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The Botanique Heritage Series | Wild tamarind and jumbie bead seedwork workshop

Discover the traditional Antiguan and Barbudan handicraft of wild tamarind and jumbie bead seedwork in this hands-on workshop for beginners.

The masterful handicraft of seedwork is a tradition in Antigua and Barbuda that can be traced back to African origins, creating beautiful complex patterns of wild tamarind and jumbie bead seeds sewn together to make spider web patterns for jewelry, fashion items, and household decor.

Seedwork was a dying art, with only five women left in the world to create it until Botanique Studios was founded. Now the Botanique masters are training the next generation of Antiguan and Barbudan craftspersons, and sharing their skills on a global stage, imbued with a message that is undeniably as beautiful, empowering, and profound as the craft itself.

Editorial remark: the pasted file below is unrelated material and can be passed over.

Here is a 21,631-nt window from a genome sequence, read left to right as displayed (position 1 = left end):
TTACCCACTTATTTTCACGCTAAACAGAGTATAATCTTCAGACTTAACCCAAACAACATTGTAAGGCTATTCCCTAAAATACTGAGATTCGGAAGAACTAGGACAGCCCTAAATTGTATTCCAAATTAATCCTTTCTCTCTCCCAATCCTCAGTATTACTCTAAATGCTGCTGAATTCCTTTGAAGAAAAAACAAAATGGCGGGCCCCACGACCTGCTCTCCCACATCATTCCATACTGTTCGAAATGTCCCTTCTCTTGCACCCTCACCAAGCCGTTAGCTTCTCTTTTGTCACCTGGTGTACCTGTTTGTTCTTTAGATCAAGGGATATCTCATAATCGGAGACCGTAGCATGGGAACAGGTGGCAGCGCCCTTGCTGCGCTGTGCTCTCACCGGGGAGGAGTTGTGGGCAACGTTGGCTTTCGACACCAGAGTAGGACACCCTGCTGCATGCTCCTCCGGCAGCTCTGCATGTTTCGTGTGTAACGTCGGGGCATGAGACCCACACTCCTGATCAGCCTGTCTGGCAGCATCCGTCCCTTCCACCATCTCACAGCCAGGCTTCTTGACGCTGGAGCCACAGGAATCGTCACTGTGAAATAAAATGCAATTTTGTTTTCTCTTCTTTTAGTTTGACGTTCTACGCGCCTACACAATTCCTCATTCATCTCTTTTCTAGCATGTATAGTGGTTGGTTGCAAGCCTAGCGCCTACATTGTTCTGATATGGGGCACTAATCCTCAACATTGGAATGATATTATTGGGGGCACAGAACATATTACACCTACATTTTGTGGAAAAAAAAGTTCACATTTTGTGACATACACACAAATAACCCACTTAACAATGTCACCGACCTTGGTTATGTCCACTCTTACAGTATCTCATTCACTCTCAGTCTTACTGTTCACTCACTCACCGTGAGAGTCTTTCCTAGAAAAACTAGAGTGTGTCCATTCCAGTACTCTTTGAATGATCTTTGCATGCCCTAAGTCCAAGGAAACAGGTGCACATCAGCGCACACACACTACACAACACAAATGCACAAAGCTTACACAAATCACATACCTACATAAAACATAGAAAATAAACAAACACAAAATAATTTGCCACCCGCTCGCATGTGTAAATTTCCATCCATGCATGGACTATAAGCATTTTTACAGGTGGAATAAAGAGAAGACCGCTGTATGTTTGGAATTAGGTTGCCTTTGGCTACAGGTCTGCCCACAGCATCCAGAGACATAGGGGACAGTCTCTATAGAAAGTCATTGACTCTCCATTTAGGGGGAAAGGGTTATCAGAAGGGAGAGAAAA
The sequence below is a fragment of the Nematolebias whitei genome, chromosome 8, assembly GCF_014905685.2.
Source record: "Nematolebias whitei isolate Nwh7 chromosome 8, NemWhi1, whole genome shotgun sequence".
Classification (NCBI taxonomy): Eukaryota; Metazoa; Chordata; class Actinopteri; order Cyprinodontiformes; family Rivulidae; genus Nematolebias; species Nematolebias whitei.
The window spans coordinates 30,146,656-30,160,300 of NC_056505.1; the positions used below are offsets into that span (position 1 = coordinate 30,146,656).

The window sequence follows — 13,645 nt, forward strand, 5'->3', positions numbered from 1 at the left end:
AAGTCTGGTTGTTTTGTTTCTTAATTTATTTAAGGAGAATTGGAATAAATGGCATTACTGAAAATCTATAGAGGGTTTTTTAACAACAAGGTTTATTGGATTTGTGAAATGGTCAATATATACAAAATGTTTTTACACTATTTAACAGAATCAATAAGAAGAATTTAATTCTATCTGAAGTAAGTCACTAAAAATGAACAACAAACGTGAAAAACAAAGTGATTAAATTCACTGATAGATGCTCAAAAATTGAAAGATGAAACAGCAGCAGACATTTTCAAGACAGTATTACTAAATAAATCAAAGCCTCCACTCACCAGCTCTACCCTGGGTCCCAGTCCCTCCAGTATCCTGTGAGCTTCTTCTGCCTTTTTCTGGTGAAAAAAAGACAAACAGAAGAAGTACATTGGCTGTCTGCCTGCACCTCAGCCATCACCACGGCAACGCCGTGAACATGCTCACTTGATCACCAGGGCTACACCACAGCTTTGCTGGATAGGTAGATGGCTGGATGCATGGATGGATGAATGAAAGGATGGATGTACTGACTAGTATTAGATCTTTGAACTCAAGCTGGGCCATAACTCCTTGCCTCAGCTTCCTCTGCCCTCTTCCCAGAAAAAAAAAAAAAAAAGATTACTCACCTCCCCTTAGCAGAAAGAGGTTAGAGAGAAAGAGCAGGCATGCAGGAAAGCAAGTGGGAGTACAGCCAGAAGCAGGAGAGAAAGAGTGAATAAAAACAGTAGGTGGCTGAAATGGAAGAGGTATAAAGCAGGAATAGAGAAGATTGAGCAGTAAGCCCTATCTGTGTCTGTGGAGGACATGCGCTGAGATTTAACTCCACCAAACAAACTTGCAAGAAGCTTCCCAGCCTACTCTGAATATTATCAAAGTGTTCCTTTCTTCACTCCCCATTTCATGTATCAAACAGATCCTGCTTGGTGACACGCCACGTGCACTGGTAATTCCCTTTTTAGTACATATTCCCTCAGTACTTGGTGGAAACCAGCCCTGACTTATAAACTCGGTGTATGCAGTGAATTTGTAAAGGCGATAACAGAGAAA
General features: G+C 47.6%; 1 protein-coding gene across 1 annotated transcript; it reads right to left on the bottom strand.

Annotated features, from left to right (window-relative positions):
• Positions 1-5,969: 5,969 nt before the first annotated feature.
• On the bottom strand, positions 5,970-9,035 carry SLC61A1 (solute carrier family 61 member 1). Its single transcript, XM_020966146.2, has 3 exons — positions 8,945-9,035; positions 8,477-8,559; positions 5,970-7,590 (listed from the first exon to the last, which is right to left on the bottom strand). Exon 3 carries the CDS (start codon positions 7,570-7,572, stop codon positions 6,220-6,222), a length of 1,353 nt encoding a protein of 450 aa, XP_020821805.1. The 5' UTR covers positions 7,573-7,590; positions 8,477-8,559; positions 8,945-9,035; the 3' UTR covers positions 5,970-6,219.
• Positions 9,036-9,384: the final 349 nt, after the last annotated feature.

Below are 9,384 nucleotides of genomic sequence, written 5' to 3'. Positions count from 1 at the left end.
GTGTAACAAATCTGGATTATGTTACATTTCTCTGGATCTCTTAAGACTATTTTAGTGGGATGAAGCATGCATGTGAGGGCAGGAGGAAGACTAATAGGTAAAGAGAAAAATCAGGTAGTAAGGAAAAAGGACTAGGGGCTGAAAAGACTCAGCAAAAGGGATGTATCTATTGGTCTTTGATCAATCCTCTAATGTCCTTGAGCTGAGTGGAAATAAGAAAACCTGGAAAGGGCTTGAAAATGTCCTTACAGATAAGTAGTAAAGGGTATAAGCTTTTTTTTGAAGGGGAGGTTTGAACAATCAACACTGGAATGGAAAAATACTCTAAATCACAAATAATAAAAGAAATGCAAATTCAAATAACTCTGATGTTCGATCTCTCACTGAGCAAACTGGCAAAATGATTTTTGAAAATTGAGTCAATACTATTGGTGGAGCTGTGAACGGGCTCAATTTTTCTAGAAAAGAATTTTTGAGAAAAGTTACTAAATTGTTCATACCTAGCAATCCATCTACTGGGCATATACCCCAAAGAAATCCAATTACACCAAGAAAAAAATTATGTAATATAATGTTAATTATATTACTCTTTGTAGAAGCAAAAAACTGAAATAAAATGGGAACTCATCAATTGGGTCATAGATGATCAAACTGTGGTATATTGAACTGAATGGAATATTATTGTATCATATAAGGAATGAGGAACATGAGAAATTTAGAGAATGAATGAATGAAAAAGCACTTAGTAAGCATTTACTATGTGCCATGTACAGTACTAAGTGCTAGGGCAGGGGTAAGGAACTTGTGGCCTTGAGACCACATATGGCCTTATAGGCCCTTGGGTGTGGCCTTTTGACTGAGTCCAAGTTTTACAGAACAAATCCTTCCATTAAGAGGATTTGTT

We are privileged to have seedwork master Louise Edwards joining us from Antigua for this exclusive workshop to share her seedwork skills and knowledge. Participants will be provided with a two hour beginners’ introduction to the skill, and will try their hand at creating their own seedwork earrings.

Workshop leader

  • Louise Edwards

    Louise Edwards

    Esther “Louise” Edwards is one of the current Master Seedworkers of Antigua and Barbuda. She describes in her own words how she came about learning this craft,

    "I am the first of seven children and learned from an early age that working hard is an essential key to success. I have been vending for over 50 years. At about the age of 20, I learned how to create seed work from Mrs. Ionie Braithwaite.

    Over the years, I have added to the basic patterns taught to me and created my own unique patterns in this almost lost art form. I genuinely think this art should be taught in schools as this craft is unique to Antigua, just like the Frigate Bird and the Antigua Black Pineapple. If it is taught to the younger generations and anyone willing to learn it, this will help to ensure the continuation of this craft long after the last few of us still practising it are gone."